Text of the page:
Rounding up the year’s top secrets to good writing (Part 1)

 In Jo-Anne Richard's blog, Tips for Writers

All About Writing co-founder Jo-Anne Richards is the designer and facilitator of many of our courses including our flagship Creative Writing Course and our popular Saturday Writing Workshops She is an internationally published novelist with a PhD in Creative Writing from Wits University.

Jo-Anne has published five novels: the best-selling Innocence of Roast Chicken (recently re-released as part of the Picador Africa Heritage Classics collection), as well as The Imagined Child, My Brother’s Book, Touching the Lighthouse and Sad at the Edges.

Every Wednesday without fail, Jo-Anne shares her writerly wisdom and some of her secrets to good writing on our blog. We’ve rounded up 15 of the top Writing Secrets blog posts from 2020. Read the full archive here.

1. It’s like religion – you’ve got to believe

In a Creative Writing class I was teaching recently, I suggested that, if you’re not sure of an aspect of your writing – like which point of view would be most effective or how to structure your work – try your different options and see what works best.

“That’s an awful lot of investment,” one of my participants commented, “for something that’s never sure.”

And basically, that sums up the whole process of writing. Writing a book takes years, and for much of that time, you’re putting in time without any certainty… [more]

2. The self-awareness trap

How self-aware should your fictional characters be? It’s a decision that needs some consideration, since it’s part of your protagonist’s make-up and personality.

There is no short answer either. In life, someone who is utterly blind to their own flaws can be irritating – but this same personality type can make for an intriguing protagonist. A character who consistently lies to herself can hold us because of her very self-deception.

As readers, we enjoy seeing further than our characters do. Readers are active and pick up the subtle clues that writers leave them… [more]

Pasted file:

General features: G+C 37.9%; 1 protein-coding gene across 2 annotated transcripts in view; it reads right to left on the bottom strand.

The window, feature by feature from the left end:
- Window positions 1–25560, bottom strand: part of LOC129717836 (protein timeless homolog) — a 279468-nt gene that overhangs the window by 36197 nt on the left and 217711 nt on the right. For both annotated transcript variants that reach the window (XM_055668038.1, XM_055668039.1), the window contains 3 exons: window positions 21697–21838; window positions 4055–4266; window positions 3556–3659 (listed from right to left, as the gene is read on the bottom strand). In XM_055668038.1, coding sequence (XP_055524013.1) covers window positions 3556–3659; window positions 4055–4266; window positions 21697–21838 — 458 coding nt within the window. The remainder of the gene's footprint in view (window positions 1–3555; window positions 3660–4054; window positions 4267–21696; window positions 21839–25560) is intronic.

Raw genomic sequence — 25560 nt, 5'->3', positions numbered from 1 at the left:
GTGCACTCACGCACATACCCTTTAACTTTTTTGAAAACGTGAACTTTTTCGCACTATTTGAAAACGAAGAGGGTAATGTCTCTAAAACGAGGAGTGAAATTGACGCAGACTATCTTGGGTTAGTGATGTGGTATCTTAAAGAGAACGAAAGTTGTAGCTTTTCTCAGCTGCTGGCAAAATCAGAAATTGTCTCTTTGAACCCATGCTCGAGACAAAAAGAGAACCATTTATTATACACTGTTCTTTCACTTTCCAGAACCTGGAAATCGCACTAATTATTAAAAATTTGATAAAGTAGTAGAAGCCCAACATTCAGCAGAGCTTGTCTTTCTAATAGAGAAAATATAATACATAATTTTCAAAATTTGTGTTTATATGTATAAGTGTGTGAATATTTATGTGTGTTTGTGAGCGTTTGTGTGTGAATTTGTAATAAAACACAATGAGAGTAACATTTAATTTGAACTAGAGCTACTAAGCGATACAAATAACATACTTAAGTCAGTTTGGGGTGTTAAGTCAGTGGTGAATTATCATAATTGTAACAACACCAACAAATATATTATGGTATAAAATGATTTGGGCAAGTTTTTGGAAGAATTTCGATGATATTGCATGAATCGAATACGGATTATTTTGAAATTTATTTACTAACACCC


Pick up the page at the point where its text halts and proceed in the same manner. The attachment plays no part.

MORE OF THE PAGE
3. Is your writing intention staring at you fiercely? 

So the year has begun. And now your creative intention is staring you in the face, and it has a ferocious expression.

It seemed easy enough a couple of weeks ago. If you took any notice of my last blog, you’ll have set yourself a manageable target to keep writing and being creative through the year. But now you have to put it into practice and your heart is beating, your hands are sticky, and you’re ready to beat yourself with that same old stick:  “I always do this? I never manage to keep it going.” You can’t even think of the word for … writing with ease and putting things across clearly? Oh yes, eloquence… [more]

4. What can you do for your writing? Read.

I was asked the other day what I would consider to be the “most important thing” a novice writer can do to improve her creative writing skills. Besides read, I asked?

Her jaw became set and her eyes glazed. “Okay,” she said stiffly. “What must I read?”

Hit me with it, she seemed to be saying. It made me want to laugh. It struck me that we’re programmed to think of all learning as unpleasant, and to believe that reading should be purely instructional… [more]

5. Writing in the time of Corona

It seems strange, in these apocalyptic times, to continue with my normal blog subjects. Instead, I would like to wish our community well and urge you all to remain safe as far as you are able.

The media has, as it should, been focusing on aspects of the virus we need to understand – most of it scary and negative. But it does have its positive side: it does provide an opportunity for creativity.

You may be working from home now, or released from your study environment, and we’re all spending more time at home rather than going out. Don’t let this time fritter away… [more]


Jo-Anne Richards is an internationally published novelist with a PhD in Creative Writing from Wits University. Jo-Anne has published five novelsThe Imagined Child, The Innocence of Roast ChickenMy Brother’s Book,  Touching the Lighthouse and Sad at the Edges.

Her first novel, The Innocence of Roast Chicken has been rereleased, as part of the Picador Africa Classics collection. When it first appeared, in 1996, it was nominated for the Impac International Dublin Literary Award and chosen as an “outstanding debut novel” by a British book chain.

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